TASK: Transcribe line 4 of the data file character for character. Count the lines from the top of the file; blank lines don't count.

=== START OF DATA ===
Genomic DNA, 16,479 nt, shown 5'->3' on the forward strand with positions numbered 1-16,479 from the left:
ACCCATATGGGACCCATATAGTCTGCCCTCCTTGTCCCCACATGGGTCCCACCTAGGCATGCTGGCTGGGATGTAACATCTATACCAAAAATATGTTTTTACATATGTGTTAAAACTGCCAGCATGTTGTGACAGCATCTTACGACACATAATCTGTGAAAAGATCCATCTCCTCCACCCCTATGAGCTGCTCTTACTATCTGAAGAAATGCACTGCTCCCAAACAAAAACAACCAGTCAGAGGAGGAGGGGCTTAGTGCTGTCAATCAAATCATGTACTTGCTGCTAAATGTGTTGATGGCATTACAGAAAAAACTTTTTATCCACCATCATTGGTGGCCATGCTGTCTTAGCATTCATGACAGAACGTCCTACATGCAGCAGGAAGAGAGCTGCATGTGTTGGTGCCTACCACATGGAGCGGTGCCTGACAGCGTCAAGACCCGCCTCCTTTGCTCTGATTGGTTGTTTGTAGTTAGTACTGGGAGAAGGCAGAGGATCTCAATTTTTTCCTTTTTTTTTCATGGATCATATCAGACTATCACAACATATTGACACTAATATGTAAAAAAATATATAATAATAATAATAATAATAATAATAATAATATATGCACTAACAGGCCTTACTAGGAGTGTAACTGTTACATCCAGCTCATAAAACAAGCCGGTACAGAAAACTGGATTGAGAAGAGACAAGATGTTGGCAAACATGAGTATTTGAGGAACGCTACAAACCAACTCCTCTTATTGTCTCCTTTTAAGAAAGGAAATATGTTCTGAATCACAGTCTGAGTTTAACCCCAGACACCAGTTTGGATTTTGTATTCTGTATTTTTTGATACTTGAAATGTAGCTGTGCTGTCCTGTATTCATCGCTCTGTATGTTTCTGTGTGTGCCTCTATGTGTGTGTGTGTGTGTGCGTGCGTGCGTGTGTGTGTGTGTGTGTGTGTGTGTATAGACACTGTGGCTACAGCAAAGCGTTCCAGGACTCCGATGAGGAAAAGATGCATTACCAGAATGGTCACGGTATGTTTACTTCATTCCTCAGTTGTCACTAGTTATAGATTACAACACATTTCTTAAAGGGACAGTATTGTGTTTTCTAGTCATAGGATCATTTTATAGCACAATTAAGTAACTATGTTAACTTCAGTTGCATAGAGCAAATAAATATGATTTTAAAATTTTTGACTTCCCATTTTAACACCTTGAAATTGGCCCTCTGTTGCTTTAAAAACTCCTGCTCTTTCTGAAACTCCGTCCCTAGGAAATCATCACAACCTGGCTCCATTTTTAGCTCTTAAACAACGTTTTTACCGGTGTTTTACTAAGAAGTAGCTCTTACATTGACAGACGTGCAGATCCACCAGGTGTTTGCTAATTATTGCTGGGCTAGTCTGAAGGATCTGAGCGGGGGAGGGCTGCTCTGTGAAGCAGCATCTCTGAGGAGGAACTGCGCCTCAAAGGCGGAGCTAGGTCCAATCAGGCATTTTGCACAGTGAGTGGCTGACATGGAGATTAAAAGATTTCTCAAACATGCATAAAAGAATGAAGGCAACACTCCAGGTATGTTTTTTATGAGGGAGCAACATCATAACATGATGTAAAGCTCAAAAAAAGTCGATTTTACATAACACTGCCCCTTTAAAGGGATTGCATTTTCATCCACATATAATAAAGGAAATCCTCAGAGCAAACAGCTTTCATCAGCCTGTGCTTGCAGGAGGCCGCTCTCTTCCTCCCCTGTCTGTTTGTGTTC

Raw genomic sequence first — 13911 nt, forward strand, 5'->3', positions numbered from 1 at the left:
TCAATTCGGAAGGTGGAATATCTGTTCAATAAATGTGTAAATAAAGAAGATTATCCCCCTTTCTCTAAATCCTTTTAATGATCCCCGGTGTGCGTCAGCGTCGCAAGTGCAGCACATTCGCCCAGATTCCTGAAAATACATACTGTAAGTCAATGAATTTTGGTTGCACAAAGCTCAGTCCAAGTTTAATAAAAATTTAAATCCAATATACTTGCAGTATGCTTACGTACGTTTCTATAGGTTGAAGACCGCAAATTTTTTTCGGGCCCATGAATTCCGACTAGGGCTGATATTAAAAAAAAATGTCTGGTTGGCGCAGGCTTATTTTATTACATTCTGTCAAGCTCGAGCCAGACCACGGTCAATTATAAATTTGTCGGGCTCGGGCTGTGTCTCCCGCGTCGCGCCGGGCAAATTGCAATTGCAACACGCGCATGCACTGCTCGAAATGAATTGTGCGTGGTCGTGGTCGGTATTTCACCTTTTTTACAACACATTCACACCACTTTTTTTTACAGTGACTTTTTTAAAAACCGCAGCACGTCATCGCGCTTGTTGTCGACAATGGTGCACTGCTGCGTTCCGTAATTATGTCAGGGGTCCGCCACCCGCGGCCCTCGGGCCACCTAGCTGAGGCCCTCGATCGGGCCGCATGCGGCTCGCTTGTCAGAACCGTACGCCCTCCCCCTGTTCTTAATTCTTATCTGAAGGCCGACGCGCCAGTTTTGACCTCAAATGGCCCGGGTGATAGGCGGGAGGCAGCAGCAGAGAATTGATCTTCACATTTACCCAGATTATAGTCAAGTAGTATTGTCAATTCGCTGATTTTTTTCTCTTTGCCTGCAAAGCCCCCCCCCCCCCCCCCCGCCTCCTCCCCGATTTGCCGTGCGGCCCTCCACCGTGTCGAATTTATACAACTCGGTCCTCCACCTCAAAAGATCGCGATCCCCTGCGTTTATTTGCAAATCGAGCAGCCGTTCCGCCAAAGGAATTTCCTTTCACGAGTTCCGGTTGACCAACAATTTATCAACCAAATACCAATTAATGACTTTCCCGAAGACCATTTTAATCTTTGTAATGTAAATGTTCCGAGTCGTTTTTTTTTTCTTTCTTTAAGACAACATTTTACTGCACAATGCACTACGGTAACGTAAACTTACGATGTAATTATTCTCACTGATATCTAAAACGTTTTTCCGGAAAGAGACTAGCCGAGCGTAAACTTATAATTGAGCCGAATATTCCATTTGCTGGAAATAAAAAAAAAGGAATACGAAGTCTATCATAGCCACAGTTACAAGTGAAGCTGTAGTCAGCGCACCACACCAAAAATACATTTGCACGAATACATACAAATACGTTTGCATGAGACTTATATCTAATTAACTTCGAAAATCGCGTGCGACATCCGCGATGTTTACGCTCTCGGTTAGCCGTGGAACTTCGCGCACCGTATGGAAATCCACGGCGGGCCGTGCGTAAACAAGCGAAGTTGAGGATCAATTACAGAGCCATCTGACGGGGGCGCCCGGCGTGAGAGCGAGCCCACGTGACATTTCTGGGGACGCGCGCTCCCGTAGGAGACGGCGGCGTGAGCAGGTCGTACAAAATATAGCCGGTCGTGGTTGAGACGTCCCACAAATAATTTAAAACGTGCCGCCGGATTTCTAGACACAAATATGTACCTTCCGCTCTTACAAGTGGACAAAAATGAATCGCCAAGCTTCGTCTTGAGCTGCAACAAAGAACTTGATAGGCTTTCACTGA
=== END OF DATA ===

TCAATTCGGAAGGTGGAATATCTGTTCAATAAATGTGTAAATAAAGAAGATTATCCCCCTTTCTCTAAATCCTTTTAATGATCCCCGGTGTGCGTCAGCGTCGCAAGTGCAGCACATTCGCCCAGATTCCTGAAAATACATACTGTAAGTCAATGAATTTTGGTTGCACAAAGCTCAGTCCAAGTTTAATAAAAATTTAAATCCAATATACTTGCAGTATGCTTACGTACGTTTCTATAGGTTGAAGACCGCAAATTTTTTTCGGGCCCATGAATTCCGACTAGGGCTGATATTAAAAAAAAATGTCTGGTTGGCGCAGGCTTATTTTATTACATTCTGTCAAGCTCGAGCCAGACCACGGTCAATTATAAATTTGTCGGGCTCGGGCTGTGTCTCCCGCGTCGCGCCGGGCAAATTGCAATTGCAACACGCGCATGCACTGCTCGAAATGAATTGTGCGTGGTCGTGGTCGGTATTTCACCTTTTTTACAACACATTCACACCACTTTTTTTTACAGTGACTTTTTTAAAAACCGCAGCACGTCATCGCGCTTGTTGTCGACAATGGTGCACTGCTGCGTTCCGTAATTATGTCAGGGGTCCGCCACCCGCGGCCCTCGGGCCACCTAGCTGAGGCCCTCGATCGGGCCGCATGCGGCTCGCTTGTCAGAACCGTACGCCCTCCCCCTGTTCTTAATTCTTATCTGAAGGCCGACGCGCCAGTTTTGACCTCAAATGGCCCGGGTGATAGGCGGGAGGCAGCAGCAGAGAATTGATCTTCACATTTACCCAGATTATAGTCAAGTAGTATTGTCAATTCGCTGATTTTTTTCTCTTTGCCTGCAAAGCCCCCCCCCCCCCCCCCCGCCTCCTCCCCGATTTGCCGTGCGGCCCTCCACCGTGTCGAATTTATACAACTCGGTCCTCCACCTCAAAAGATCGCGATCCCCTGCGTTTATTTGCAAATCGAGCAGCCGTTCCGCCAAAGGAATTTCCTTTCACGAGTTCCGGTTGACCAACAATTTATCAACCAAATACCAATTAATGACTTTCCCGAAGACCATTTTAATCTTTGTAATGTAAATGTTCCGAGTCGTTTTTTTTTTCTTTCTTTAAGACAACATTTTACTGCACAATGCACTACGGTAACGTAAACTTACGATGTAATTATTCTCACTGATATCTAAAACGTTTTTCCGGAAAGAGACTAGCCGAGCGTAAACTTATAATTGAGCCGAATATTCCATTTGCTGGAAATAAAAAAAAAGGAATACGAAGTCTATCATAGCCACAGTTACAAGTGAAGCTGTAGTCAGCGCACCACACCAAAAATACATTTGCACGAATACATACAAATACGTTTGCATGAGACTTATATCTAATTAACTTCGAAAATCGCGTGCGACATCCGCGATGTTTACGCTCTCGGTTAGCCGTGGAACTTCGCGCACCGTATGGAAATCCACGGCGGGCCGTGCGTAAACAAGCGAAGTTGAGGATCAATTACAGAGCCATCTGACGGGGGCGCCCGGCGTGAGAGCGAGCCCACGTGACATTTCTGGGGACGCGCGCTCCCGTAGGAGACGGCGGCGTGAGCAGGTCGTACAAAATATAGCCGGTCGTGGTTGAGACGTCCCACAAATAATTTAAAACGTGCCGCCGGATTTCTAGACACAAATATGTACCTTCCGCTCTTACAAGTGGACAAAAATGAATCGCCAAGCTTCGTCTTGAGCTGCAACAAAGAACTTGATAGGCTTTCACTGA